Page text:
Three things to think about for a successful Christmas strategy

Staff, stock and customer spending will be the issues facing businesses this year - how will your business stay ahead of the competition?

Three things to think about for a successful Christmas strategy

Staff, stock and customer spending will be the issues facing businesses this year – how will your business stay ahead of the competition?

It’s not too early to think about Christmas. As I write that, I’m confident that someone somewhere is reading that sentence and thinking, “Andrea is leaving it late.”

Many businesses find that Christmas is the big event of their year. Having a good Christmas is an essential part of the company’s value and if a business does not maximise its potential, it may find itself unable to make the investments required to grow in the following year.

There are three big issues facing the SME owner at this time: staff, stock and customer spending. Your business strategy for Christmas should ensure that you have these bases covered.


There is a pressing and urgent staff shortage affecting businesses across sectors all over the world. This has been caused by a number of factors, and in the UK, Brexit hasn’t helped. The queues at airports and fields of unharvested crops speak of foreign workers not being allowed to enter the country to pick up the seasonal slack.

Finding the right people for your business, particularly seasonal workers, is a mighty challenge: first you have to find them, then you have to pay them and with competition being fierce, you also have to keep them.

Flexibility here is key, particularly post-pandemic. The idea that people will gladly rush back into the office is a fiction. Some like being in the workplace, some don’t but what everyone wants is choice. Where you can offer flexibility around your workplace, you should.  

What can you do? Act early to find the right people. Consider working with an agency to fill places and make sure you have a package that will keep workers loyal to you. Look at your processes and redesign for flexibility around staffing levels. What can be achieved remotely?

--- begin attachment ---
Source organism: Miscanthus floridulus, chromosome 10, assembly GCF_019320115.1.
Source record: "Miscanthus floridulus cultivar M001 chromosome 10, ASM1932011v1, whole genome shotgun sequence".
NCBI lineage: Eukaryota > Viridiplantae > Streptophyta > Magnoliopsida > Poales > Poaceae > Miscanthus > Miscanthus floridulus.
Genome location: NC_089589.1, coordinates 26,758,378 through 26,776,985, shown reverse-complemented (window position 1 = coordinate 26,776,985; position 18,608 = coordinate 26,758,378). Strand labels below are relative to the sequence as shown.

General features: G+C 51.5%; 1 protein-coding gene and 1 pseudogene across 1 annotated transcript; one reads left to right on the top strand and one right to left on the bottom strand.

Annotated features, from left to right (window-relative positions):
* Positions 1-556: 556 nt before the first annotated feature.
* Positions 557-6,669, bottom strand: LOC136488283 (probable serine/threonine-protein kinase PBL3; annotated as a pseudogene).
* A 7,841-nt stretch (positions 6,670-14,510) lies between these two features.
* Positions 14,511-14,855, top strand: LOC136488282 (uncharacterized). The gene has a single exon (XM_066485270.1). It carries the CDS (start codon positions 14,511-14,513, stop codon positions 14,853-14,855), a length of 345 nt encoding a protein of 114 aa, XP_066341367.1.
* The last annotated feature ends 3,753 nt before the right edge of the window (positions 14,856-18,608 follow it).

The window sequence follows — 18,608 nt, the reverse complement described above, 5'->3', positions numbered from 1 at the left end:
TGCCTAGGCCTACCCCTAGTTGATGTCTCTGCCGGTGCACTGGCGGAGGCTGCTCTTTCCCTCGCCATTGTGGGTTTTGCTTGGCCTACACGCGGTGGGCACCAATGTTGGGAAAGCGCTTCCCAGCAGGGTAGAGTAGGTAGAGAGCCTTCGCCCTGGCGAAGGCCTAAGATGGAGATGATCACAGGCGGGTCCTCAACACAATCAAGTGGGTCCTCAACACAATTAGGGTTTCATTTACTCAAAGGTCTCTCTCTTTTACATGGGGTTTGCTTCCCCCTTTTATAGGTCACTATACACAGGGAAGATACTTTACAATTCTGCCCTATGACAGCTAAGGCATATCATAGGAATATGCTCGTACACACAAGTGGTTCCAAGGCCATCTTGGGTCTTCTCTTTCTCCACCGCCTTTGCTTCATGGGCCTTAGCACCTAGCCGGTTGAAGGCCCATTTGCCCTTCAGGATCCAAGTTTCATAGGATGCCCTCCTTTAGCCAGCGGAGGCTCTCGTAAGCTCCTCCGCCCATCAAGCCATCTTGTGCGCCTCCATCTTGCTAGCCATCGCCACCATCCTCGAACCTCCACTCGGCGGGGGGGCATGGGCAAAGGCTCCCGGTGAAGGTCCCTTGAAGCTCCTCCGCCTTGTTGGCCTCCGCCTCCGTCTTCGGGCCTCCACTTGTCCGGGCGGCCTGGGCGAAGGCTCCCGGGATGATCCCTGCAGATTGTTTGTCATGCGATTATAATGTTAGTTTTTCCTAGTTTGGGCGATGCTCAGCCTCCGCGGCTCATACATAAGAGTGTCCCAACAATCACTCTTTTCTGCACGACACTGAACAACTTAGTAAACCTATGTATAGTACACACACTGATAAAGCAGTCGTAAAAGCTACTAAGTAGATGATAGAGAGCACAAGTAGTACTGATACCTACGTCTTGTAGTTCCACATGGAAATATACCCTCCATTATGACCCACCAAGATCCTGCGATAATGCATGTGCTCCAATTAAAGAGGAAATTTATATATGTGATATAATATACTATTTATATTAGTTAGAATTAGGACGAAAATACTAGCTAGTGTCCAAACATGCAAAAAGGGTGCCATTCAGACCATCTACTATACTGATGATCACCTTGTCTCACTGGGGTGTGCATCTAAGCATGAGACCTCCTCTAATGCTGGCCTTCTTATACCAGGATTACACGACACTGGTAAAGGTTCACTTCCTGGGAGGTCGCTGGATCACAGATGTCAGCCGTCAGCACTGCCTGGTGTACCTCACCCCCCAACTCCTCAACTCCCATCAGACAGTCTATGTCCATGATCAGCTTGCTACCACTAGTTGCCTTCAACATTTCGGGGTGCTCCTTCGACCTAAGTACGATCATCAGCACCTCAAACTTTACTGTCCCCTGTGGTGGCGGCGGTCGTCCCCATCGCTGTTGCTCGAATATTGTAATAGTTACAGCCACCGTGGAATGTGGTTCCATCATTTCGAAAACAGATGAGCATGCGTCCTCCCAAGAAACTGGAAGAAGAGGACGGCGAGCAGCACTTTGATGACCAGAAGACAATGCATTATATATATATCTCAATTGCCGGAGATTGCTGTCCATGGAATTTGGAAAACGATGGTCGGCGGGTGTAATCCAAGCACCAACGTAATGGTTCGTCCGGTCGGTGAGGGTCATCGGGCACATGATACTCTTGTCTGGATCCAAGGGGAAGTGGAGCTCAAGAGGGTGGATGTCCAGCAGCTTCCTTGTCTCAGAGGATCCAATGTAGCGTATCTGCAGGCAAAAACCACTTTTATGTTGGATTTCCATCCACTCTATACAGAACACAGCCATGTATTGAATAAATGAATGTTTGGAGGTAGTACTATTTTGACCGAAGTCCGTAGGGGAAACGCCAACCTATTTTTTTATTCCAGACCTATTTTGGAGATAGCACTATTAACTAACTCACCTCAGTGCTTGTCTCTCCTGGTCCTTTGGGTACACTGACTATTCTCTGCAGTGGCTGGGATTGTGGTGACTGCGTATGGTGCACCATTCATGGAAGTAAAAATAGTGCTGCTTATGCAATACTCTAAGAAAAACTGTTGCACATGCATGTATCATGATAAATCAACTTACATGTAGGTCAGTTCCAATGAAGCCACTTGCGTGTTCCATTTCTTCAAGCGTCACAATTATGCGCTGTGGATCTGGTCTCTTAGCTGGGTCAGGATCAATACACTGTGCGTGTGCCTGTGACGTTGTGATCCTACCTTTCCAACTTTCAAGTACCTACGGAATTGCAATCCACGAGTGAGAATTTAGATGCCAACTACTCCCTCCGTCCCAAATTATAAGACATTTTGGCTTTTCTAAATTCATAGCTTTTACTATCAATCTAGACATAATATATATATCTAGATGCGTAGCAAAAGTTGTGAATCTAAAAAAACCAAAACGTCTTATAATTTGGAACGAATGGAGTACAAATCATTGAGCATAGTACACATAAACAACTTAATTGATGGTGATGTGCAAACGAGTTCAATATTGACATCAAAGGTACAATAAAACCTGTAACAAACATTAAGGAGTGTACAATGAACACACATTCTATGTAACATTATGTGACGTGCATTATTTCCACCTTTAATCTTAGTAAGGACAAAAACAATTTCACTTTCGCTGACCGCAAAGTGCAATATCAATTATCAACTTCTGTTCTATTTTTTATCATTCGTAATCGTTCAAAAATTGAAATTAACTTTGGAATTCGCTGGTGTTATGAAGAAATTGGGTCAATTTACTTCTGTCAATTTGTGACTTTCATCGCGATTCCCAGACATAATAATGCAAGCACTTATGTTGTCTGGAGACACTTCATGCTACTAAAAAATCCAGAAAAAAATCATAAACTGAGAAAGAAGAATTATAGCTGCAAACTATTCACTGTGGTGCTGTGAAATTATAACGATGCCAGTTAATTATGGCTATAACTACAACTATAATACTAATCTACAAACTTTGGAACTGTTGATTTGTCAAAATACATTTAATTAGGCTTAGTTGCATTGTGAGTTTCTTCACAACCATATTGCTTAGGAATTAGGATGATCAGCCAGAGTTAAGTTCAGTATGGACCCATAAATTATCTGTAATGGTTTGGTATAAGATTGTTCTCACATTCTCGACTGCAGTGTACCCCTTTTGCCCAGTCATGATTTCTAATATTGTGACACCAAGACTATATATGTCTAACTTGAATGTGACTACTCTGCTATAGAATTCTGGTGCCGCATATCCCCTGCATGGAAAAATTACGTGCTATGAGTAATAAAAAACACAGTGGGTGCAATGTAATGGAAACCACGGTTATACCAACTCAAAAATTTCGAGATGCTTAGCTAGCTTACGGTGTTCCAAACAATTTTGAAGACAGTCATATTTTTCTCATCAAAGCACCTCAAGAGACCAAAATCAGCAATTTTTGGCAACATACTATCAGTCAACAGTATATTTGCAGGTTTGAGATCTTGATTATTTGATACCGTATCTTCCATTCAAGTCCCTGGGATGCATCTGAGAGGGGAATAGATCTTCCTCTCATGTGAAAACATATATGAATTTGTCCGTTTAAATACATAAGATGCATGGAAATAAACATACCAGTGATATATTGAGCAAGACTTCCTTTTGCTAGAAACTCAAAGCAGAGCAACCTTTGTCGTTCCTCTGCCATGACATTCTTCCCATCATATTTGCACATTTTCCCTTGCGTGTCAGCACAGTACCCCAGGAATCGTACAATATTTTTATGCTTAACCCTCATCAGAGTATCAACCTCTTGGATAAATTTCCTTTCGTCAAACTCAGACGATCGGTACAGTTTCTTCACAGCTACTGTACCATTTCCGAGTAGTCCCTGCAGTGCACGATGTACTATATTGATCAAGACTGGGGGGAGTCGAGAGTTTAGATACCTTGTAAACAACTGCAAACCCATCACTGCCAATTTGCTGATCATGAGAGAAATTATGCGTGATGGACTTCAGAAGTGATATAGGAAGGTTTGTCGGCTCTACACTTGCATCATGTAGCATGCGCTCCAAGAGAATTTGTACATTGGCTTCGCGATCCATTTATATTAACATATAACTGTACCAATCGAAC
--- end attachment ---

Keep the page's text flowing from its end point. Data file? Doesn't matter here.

Supply chain issues are still causing headaches and the prices of raw materials are increasing. 

Getting the stock on the shelves may be more of a challenge this year than most: it will take longer to arrive and be more expensive. There may be delays on shifting stock from its arrival point to the store. Global supply chain issues are still impacting businesses and Brexit isn’t helping.

What can you do? Ensure that you have the funding to buy early and in volume tol give you leverage on price. If you can drive a hard bargain, you might be able to get a deal that offsets the cost of borrowing. 

Customer spending

All of this falls down, however, if customers don’t want to spend – and there are good reasons why they may not. The cost of living crisis may have some people choosing between heating their homes and food. They certainly won’t be engaged in any discretionary spending. Others, even if more well-off, may feel that now is not the time for overt displays of wealth. 

What can you do? Ruthlessly cutting costs is one option, but if you encourage customers to be motivated by price alone, you’ll lose business to a competitor undercutting you. Explore ways to add value to the customer through experience, whether that’s a gift for large purchases, a bespoke product or refurbished premises. 


Christmas will be here sooner than you think and the sooner you start preparing for it, the better. One thing you can do is block out half a day to sit down with your team to discuss your strategy: what are you going to put in place to make this Christmas season really work for your business? What do you want to achieve? How will you know you’re on the right track, and what will it take to get there?

Success doesn’t happen by accident: you need to plan for it and budget for the investments you need to make to see your plan through to success.

Andrea Reynolds
Andrea Reynolds

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